Avoiding Winter Burn-Out By Learning How To Rest

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New Year’s Resolution: Rest

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winter burn-out

 

The new year brings with it the promise of a fresh start. We make goals and write resolutions. We edit lesson plans and evaluate our students’ progress. Then, we forge full-steam ahead into the new year convinced that our efforts will be fruitful. But, what happens before winter’s end? We are completely exhausted! Why is this? I think the answer lies in the season itself.

We need only look to God’s design in nature to help us understand the winter season. Winter is a time of rest. The trees stand dormant with their stored energy to sustain them. Animals hibernate or stay burrowed below ground with their stored food supply. So, why do we convince ourselves that January is the time for new beginnings? The time for new beginnings is spring. I think that if we could learn to rest and teach that skill to our children, we could avoid the dreaded winter burn-out.

The importance of resting, or being still, can clearly be seen in the life of Jesus. He often retreated to quiet times of solitude. I can remember having times of stillness when I was a child. I would play alone outside or just swing and stare at the clouds. This was a regular part of my life back then. Unfortunately, I can’t say the same for my children. There are too many electronic diversions that occupy their time. I don’t make it a habit to find time for quiet rest either, except when I lay my head down to sleep each night, but that’s not the type of rest I mean. I feel that the Lord has laid it upon my heart to make a change. Perhaps you feel convicted, too.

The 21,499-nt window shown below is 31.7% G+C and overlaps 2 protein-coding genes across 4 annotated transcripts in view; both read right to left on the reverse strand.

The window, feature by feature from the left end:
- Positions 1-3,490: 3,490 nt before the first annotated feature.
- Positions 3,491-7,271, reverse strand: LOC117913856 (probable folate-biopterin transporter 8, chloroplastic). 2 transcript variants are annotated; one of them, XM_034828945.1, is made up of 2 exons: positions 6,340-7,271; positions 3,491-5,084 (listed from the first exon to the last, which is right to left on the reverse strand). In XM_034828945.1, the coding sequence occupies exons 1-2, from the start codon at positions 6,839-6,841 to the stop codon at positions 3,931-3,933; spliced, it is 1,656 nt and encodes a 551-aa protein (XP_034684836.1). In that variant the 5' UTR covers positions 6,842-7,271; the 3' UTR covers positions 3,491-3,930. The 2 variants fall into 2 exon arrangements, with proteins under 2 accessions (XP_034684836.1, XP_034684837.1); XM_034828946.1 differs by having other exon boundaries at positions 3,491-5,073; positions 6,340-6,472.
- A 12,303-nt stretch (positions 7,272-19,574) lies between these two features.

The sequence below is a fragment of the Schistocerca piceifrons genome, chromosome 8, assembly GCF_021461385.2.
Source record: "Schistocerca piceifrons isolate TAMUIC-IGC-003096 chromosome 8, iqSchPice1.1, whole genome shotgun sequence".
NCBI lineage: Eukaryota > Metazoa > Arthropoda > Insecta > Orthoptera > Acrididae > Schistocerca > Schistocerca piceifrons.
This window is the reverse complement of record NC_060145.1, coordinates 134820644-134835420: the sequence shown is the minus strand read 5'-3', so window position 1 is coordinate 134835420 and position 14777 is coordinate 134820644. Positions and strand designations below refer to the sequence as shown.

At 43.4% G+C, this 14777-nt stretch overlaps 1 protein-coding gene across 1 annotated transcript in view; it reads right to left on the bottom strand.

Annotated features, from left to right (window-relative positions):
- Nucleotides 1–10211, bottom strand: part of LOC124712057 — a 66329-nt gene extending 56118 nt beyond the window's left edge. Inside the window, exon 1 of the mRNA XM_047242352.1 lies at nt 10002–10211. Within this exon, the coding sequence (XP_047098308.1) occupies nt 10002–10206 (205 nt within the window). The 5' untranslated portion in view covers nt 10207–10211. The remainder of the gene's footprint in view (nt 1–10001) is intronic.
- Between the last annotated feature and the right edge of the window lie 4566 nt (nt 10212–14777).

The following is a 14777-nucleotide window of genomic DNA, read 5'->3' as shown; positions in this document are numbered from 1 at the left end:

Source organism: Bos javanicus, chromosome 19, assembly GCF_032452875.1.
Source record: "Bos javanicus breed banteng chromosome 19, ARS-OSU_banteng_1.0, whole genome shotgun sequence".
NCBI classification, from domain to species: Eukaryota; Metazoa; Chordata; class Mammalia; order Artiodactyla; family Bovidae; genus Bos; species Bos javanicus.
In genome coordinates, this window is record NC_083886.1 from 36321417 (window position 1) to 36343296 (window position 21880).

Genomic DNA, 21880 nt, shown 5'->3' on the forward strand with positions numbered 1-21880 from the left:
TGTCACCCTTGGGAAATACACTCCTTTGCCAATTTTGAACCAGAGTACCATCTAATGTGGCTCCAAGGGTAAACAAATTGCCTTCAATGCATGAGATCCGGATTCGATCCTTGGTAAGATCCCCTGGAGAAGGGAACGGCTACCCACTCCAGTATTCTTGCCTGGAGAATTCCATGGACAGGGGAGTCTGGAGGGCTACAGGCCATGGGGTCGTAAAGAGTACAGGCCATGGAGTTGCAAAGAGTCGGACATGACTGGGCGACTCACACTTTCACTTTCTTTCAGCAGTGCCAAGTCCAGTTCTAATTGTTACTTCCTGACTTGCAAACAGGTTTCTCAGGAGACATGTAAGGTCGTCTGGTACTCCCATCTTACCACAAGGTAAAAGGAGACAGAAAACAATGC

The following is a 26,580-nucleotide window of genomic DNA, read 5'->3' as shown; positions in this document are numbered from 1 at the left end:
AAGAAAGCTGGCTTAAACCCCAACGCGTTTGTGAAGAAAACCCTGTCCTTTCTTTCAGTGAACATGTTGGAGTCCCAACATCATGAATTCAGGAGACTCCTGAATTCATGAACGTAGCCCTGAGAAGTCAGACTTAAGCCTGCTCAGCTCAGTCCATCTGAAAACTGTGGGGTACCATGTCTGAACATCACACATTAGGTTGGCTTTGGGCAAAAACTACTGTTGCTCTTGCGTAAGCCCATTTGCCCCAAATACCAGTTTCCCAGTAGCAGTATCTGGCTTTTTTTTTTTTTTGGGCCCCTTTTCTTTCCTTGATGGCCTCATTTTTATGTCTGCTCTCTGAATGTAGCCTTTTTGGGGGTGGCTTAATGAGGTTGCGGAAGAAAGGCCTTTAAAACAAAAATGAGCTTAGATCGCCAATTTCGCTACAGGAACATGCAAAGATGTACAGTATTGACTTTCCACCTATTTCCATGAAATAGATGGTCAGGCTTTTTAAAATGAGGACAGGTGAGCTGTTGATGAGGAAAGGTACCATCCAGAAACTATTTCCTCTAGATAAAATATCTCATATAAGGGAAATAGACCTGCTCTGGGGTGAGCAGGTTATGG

I remember a fellow homeschooling mom once told me that her kids had a set rest time every day. When she told me this, I thought it was just for her sake. I thought she needed the break each day for her own sanity. However, now I think she was on to something. She was teaching her kids the importance of taking a quiet break. She was teaching her kids to be still. I don’t think you have to send your kids to bed every day to take a rest, unless they need a nap, but you can set aside a time for stillness. Put a temporary ban on electronics and noise and have each person retreat to his or her own space. You’ll have to decide how much time is appropriate for your family. Make sure that you are taking a break, too. You also need to learn to be still. Don’t fill this time with housework! Take a rest. Spend the time in prayer or just watch the birds outside of your window and quiet your mind.

So, instead of beginning the year with a plan of new activities, remind yourself that winter is a season of rest. It is the perfect time to learn how to be still. Create a habit of quiet time for you and your children now and it will sustain you daily throughout the year.

 

Heidi Kinney is a freelance writer and editor. Her background includes professional teaching in the area of mathematics, as well as writing and editing for several educational publishers. She has been homeschooling her children since 2007. She shares homeschool resources and lessons on her website, SharedLessons.org.

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"Train up a child in the way he should go and when he is old, he will not depart from it" (Proverbs 22:6).
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